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The week where prison privatization took a beating, only to place the prisoners of hospitality incomes on the defense; also, amid all the heated religious debate about your ladyparts, the Holy Land Experience became an experience worth getting sued over. Are you experienced?

Photo: Patricia Hofmeester, License: N/A

Patricia Hofmeester

It was the thrill of victory and the agony of three feet last week as master-in-miniature, Florida Senate President Mike Haridopolos, ate crow when his beloved plan to privatize 27 state prisons (leaving 3,500 corrections jobs up in the air) died an unseemly, bipartisan death on Feb. 15. How the hell did that happen? Well, Haridopolos had already been publicly cringing about the whole private dancing affair – one that he and his “analysts” had been projecting would save the state $16.5 million – muzzling any senator who dared to decry the plan based on the livelihoods of their respective communities, public safety and accountability, because sometimes running a prison isn’t quite as situationally comedic as running a bawdy hotelin rural 1970s England. Fortunately, 10 Republicans rained on Haridopolos’ foppish parade, sending speculation flying that Gov. Rick Scott would find a(nother) clever way around representative democracy to get his way. As for Haridopolos, he threatened, as usual, to take more cash from health care and education.

“This is what bold ideas are about,” he told the Sunshine State News. “While I was knocking on doors, no one was telling me that we should spend more money on prisons, or that it’s our obligation to keep everyone in the state employ.In fact, it’s the opposite. Our goal is to move forward and try to create a better overall private sector environment so that more jobs can be created.”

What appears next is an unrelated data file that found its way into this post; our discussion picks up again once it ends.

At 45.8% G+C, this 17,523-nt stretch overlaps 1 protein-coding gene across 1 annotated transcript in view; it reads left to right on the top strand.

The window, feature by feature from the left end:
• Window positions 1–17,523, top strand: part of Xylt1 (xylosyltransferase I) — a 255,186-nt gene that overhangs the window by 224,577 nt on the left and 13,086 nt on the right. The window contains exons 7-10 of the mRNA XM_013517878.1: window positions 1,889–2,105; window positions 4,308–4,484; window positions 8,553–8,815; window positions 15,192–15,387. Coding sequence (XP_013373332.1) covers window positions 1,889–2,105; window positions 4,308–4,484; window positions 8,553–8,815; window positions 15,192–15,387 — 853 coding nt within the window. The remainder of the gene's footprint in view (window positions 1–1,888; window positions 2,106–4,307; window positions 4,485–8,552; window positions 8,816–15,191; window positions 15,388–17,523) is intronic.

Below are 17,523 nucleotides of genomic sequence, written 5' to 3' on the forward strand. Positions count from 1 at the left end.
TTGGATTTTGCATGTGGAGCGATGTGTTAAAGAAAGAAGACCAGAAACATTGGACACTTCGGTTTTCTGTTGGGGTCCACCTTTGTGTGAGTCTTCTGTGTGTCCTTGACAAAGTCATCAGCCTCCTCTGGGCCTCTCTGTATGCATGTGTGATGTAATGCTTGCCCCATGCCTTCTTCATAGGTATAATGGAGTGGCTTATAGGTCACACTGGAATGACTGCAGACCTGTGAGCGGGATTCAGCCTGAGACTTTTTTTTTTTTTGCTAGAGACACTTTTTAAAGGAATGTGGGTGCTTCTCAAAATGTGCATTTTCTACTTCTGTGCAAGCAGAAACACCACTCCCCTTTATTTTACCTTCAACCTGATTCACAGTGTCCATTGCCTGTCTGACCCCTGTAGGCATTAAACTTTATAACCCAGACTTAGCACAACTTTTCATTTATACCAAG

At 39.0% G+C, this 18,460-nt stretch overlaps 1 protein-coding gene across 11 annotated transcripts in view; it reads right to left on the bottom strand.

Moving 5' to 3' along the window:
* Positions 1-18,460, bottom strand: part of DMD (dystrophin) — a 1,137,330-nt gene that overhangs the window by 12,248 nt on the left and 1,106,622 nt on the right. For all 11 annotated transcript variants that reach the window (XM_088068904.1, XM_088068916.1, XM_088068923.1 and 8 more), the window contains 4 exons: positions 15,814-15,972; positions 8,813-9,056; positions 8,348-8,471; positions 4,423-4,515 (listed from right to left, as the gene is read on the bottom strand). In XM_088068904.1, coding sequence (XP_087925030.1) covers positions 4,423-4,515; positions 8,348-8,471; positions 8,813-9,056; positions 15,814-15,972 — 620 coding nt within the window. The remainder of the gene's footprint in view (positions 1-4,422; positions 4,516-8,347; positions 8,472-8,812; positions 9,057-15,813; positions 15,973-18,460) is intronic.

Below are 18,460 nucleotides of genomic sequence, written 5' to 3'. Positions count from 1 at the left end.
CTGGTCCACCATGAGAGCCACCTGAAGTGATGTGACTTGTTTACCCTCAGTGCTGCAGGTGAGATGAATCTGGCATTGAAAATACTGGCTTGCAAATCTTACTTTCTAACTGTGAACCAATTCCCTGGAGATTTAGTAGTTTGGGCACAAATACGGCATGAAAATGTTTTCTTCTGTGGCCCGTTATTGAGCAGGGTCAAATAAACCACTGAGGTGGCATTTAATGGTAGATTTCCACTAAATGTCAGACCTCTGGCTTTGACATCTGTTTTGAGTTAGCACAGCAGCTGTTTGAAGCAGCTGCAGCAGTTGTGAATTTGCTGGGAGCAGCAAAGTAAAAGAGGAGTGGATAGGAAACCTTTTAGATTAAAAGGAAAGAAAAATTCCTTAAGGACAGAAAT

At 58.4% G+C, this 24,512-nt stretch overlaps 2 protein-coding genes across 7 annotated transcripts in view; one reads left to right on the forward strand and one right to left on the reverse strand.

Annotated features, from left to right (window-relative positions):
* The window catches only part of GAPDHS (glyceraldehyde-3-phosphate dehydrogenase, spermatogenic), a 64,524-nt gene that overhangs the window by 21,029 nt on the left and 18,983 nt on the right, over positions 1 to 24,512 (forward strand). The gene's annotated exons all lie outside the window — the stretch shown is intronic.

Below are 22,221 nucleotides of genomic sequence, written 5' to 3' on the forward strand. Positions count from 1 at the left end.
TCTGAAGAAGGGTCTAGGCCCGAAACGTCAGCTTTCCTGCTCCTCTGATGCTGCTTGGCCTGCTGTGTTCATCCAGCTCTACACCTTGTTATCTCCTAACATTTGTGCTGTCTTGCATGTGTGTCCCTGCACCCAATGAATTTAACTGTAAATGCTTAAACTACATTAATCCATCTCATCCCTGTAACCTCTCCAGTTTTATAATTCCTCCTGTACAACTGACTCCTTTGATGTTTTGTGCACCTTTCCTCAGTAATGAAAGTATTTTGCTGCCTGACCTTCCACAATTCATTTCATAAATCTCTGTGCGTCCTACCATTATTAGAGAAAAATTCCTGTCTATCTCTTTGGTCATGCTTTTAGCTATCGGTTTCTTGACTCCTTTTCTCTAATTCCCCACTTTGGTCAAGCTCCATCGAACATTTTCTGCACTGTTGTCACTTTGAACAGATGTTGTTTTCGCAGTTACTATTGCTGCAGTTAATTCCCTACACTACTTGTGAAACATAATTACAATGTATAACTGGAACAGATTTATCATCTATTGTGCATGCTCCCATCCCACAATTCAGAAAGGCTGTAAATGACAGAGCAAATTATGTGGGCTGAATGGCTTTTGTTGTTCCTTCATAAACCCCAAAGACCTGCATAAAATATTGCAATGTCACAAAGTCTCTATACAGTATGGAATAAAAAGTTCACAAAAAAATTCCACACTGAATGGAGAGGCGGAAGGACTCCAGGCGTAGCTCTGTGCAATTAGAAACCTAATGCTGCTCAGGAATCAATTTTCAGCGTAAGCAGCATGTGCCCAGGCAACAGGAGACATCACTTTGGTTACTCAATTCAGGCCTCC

But, in the wind-up world of leg-islative lockstep, timing – or, rather, juxtaposition – is everything. Turns out that some of those attempts to “create a better overall private sector environment” are worse than you could possibly conjure in your own dark alchemy basement or temporary sweatshop. On Feb. 15, the Florida House passed HB 7087 doubling the state’s corporate income tax exemption from $25,000 to $50,000 (following last year’s leap from just $5,000), meaning that 3,500 fewer businesses – or a total of 11,500 – would be on the hook for the corporate tax. Though the bill is draped around the notion that this will somehow catalyze a booming manufacturing future for Florida – there are further exemptions for machinery, turbines, electricity and gas – the real sticking point comes in the caveat that in order for a business to qualify for the tax breaks, that business must swear on its dusty old ledger that it does not employ union members. Class war!

“This bill does nothing to sweeten the potsof working families in this state,” Florida Rep. Mark Pafford, D-West Palm Beach, told the Florida Current.

Oh, and what about those working families? Well, if they’re working in Florida, odds are they’re working for pennies in the hospitality industry, right? That sucks, because on Feb. 16, the Senate’s Commerce and Tourism Committee voted to move forward with SB 2106, a bill that would lower the base pay of tipped workers – bartenders, servers, everyone else in Florida– from Florida’s current minimum of $4.65 an hour to the federal minimum of $2.13 an hour, so long as an employer could “guarantee” that those employees would still make $9.98 an hour with tips included.

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